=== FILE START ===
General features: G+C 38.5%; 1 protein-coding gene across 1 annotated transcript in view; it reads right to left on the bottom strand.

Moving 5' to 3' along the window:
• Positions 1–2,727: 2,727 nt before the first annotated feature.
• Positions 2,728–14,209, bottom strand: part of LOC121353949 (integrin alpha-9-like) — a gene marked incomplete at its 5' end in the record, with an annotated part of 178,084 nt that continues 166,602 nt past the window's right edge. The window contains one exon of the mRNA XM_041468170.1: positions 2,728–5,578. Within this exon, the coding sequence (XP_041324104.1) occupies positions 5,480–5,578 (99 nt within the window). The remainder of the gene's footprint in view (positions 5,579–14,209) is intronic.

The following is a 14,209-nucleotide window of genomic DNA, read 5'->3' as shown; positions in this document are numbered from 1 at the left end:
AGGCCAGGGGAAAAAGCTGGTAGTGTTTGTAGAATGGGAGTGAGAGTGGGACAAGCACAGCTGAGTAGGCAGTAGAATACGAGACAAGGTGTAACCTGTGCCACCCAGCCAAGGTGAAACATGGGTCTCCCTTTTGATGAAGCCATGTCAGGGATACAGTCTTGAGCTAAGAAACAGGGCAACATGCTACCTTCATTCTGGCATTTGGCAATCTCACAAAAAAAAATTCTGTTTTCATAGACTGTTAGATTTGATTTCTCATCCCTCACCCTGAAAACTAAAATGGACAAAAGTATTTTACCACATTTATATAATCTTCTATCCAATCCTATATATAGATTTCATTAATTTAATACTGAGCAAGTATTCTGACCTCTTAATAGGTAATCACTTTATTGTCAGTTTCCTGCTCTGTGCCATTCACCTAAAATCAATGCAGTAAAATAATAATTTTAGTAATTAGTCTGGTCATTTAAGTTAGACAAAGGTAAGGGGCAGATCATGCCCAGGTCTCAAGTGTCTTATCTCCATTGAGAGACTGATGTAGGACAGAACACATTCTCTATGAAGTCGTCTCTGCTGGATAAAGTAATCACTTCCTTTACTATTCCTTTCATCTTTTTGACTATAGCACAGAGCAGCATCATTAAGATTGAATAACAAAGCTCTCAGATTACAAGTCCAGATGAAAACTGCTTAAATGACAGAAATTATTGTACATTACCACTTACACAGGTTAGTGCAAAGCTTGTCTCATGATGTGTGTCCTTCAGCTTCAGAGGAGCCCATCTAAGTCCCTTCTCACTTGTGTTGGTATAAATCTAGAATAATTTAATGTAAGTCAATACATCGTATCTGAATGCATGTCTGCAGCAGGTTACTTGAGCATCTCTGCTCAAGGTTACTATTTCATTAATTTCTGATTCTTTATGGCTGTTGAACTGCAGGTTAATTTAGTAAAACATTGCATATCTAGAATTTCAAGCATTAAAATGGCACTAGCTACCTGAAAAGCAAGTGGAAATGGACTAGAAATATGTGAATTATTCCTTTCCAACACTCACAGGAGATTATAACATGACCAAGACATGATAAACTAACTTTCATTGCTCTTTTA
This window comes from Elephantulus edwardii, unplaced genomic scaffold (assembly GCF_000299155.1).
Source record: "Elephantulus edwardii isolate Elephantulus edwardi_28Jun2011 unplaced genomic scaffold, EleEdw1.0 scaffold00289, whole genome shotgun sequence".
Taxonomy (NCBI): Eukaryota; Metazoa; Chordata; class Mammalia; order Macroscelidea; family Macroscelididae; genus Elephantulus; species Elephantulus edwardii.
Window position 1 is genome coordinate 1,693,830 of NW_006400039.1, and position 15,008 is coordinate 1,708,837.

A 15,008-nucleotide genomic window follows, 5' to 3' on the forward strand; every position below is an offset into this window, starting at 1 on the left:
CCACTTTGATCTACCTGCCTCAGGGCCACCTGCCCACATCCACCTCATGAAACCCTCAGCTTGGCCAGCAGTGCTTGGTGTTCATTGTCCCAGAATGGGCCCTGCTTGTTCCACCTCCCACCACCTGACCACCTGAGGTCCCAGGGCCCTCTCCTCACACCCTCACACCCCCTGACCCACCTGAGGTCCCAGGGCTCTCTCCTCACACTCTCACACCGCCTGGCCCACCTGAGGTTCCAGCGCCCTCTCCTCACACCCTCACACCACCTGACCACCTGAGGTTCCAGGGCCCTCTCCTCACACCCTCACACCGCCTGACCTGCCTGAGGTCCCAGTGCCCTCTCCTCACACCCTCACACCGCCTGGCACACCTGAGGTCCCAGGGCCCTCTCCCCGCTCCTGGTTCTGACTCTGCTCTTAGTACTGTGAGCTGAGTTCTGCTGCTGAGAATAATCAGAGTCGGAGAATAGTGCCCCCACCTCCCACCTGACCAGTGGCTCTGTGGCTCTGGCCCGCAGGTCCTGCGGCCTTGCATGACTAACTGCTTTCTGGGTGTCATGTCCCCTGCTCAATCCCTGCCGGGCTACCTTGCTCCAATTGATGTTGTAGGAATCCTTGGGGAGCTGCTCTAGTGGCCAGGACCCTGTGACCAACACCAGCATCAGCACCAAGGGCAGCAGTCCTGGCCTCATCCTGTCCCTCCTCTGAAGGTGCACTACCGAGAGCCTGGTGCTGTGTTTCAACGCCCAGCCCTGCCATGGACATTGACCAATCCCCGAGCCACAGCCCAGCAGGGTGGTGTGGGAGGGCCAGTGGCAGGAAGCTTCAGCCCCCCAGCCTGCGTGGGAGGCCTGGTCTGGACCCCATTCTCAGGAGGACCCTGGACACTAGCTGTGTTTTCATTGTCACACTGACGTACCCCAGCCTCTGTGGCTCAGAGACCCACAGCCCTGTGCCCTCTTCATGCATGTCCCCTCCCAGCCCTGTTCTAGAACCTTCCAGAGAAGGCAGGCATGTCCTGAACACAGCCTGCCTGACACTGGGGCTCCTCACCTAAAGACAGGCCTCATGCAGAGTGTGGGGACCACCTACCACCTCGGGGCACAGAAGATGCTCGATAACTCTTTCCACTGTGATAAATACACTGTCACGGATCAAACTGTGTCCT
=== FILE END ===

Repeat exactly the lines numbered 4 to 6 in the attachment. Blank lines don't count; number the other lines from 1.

• Positions 2,728–14,209, bottom strand: part of LOC121353949 (integrin alpha-9-like) — a gene marked incomplete at its 5' end in the record, with an annotated part of 178,084 nt that continues 166,602 nt past the window's right edge. The window contains one exon of the mRNA XM_041468170.1: positions 2,728–5,578. Within this exon, the coding sequence (XP_041324104.1) occupies positions 5,480–5,578 (99 nt within the window). The remainder of the gene's footprint in view (positions 5,579–14,209) is intronic.

The following is a 14,209-nucleotide window of genomic DNA, read 5'->3' as shown; positions in this document are numbered from 1 at the left end:
AGGCCAGGGGAAAAAGCTGGTAGTGTTTGTAGAATGGGAGTGAGAGTGGGACAAGCACAGCTGAGTAGGCAGTAGAATACGAGACAAGGTGTAACCTGTGCCACCCAGCCAAGGTGAAACATGGGTCTCCCTTTTGATGAAGCCATGTCAGGGATACAGTCTTGAGCTAAGAAACAGGGCAACATGCTACCTTCATTCTGGCATTTGGCAATCTCACAAAAAAAAATTCTGTTTTCATAGACTGTTAGATTTGATTTCTCATCCCTCACCCTGAAAACTAAAATGGACAAAAGTATTTTACCACATTTATATAATCTTCTATCCAATCCTATATATAGATTTCATTAATTTAATACTGAGCAAGTATTCTGACCTCTTAATAGGTAATCACTTTATTGTCAGTTTCCTGCTCTGTGCCATTCACCTAAAATCAATGCAGTAAAATAATAATTTTAGTAATTAGTCTGGTCATTTAAGTTAGACAAAGGTAAGGGGCAGATCATGCCCAGGTCTCAAGTGTCTTATCTCCATTGAGAGACTGATGTAGGACAGAACACATTCTCTATGAAGTCGTCTCTGCTGGATAAAGTAATCACTTCCTTTACTATTCCTTTCATCTTTTTGACTATAGCACAGAGCAGCATCATTAAGATTGAATAACAAAGCTCTCAGATTACAAGTCCAGATGAAAACTGCTTAAATGACAGAAATTATTGTACATTACCACTTACACAGGTTAGTGCAAAGCTTGTCTCATGATGTGTGTCCTTCAGCTTCAGAGGAGCCCATCTAAGTCCCTTCTCACTTGTGTTGGTATAAATCTAGAATAATTTAATGTAAGTCAATACATCGTATCTGAATGCATGTCTGCAGCAGGTTACTTGAGCATCTCTGCTCAAGGTTACTATTTCATTAATTTCTGATTCTTTATGGCTGTTGAACTGCAGGTTAATTTAGTAAAACATTGCATATCTAGAATTTCAAGCATTAAAATGGCACTAGCTACCTGAAAAGCAAGTGGAAATGGACTAGAAATATGTGAATTATTCCTTTCCAACACTCACAGGAGATTATAACATGACCAAGACATGATAAACTAACTTTCATTGCTCTTTTA